Children and Young Persons (Family is Culture) Bill 2022
(Second Reading Debate, 8 November 2022, Legislative Assembly, NSW Parliament)
The Children and Young Persons (Care and Protection) Amendment (Family is Culture) Bill 2022 is an important step in removing biases in our child protection system and providing support to families to stop the appalling number of First Nations children and young people removed from their families, their communities and their culture.
We look back on the time not too long ago when governments sanctioned the forced removal of Aboriginal and Torres Strait Islander children, placing them in institutional care, as very dark days. Those children were mistreated and grew up without the love and support of parents, kin and Elders, or other important connections to country.
Unfortunately, those days are not behind us. We have a modern crisis in First Nations child removal that is creating a new Stolen Generation. Close to 7,000 First Nations children and young people are in care in this State. Aboriginal children are 16 times more likely to be taken from their families than non-Indigenous children. Some of the people losing children were part of the Stolen Generation and have to endure that trauma again with lifelong impacts on their children. We cannot stand by and continue to let their families be torn apart and create a new generation of First Nations children raised in State care without family love or cultural support. No‑one benefits, especially the children going into care. There is growing evidence that out-of-home care is linked to poorer outcomes for children. Children placed in care are more likely to end up in the justice system, disrupting their education. The flow‑on effects include a greater likelihood of unemployment, poverty, substance abuse and contact with the justice system as adults. Child removal is a major factor in the cycle of disadvantage that disproportionately affects First Nations people. We will not close the gap unless we slow the rate of removal of First Nations children from family and country.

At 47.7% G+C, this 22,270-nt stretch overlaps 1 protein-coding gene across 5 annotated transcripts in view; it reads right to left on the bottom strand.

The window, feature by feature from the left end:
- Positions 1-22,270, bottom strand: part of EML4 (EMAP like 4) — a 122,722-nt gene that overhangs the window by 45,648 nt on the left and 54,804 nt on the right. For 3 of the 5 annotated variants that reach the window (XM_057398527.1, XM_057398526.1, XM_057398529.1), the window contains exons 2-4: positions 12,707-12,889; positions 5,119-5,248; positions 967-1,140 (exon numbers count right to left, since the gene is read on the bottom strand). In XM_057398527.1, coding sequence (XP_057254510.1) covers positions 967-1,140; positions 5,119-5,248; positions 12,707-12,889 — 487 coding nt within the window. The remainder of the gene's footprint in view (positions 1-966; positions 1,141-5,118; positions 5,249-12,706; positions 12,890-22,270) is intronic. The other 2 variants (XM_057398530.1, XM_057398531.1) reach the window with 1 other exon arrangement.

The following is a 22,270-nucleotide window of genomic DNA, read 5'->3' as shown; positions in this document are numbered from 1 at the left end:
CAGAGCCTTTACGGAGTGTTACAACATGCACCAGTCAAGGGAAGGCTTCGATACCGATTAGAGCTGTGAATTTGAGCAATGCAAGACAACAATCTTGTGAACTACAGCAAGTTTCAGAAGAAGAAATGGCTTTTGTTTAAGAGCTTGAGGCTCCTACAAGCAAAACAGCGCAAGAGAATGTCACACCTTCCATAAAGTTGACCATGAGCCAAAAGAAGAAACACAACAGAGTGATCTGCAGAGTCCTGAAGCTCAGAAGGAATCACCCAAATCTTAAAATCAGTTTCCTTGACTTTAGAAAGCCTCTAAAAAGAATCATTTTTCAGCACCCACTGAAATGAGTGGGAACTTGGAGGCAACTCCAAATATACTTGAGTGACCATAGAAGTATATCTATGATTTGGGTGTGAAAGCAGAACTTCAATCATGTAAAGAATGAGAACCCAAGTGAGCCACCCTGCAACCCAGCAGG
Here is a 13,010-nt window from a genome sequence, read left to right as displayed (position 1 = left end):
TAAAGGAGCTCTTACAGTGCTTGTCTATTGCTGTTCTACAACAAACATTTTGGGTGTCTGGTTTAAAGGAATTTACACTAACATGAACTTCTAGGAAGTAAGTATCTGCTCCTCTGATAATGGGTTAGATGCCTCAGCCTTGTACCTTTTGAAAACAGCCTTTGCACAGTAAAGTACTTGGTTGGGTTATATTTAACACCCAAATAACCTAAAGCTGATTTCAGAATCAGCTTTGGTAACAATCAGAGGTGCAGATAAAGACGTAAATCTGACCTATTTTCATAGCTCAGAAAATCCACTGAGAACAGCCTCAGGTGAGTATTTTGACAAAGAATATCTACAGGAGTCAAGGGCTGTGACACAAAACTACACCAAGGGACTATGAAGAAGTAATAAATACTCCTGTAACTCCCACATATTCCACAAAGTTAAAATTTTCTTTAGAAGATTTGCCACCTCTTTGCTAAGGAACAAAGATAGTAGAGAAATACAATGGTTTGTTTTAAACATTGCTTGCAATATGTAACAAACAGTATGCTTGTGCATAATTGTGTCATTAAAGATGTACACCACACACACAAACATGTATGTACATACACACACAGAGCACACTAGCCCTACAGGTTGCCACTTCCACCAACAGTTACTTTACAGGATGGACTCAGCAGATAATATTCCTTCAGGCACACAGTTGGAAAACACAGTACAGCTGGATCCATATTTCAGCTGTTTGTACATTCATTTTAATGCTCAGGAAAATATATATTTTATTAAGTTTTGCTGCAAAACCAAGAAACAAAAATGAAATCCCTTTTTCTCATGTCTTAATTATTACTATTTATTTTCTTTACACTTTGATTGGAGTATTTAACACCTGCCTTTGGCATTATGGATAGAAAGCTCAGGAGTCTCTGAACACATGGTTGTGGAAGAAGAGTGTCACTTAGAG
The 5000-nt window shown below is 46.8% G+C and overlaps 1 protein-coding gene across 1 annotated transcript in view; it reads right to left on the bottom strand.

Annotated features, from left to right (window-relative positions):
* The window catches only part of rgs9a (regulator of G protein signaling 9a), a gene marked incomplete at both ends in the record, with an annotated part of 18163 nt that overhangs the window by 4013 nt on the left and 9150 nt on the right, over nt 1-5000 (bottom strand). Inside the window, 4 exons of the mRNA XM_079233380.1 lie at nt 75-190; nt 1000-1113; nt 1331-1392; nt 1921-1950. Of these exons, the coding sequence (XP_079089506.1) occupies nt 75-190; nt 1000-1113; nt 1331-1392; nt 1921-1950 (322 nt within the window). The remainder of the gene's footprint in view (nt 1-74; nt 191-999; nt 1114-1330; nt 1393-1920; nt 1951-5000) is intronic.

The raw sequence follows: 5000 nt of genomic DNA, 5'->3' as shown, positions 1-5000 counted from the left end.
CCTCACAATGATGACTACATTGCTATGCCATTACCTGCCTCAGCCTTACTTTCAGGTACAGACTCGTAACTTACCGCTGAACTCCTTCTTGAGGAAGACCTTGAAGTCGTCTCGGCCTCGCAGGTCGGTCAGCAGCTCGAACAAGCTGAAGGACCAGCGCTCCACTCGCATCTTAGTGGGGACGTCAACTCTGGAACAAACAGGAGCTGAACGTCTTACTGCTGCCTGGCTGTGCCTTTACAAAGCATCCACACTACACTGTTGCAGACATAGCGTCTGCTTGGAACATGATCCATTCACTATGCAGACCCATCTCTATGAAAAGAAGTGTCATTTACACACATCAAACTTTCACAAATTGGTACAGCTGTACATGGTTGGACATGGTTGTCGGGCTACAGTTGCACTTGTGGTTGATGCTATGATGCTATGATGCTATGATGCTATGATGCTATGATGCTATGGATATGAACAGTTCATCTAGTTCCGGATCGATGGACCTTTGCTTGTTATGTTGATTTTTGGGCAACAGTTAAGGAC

The 2019 Family is Culture review report delivered by First Nations academic Professor Megan Davis and commissioned by the Government, provided a blueprint for turning this situation around and protecting First Nations children. The report included a comprehensive review of the case files of every Aboriginal and Torres Strait Islander child and young person in out-of-home care between 1 July 2015 and 31 June 2016—some 1,144 children and young people. The team also consulted with Aboriginal communities and families, government agencies, lawyers, non‑government organisations, the out-of-home sector and child protection case workers. The report found significant harm to children in out-of-home care and brought down 126 recommendations for systemic change.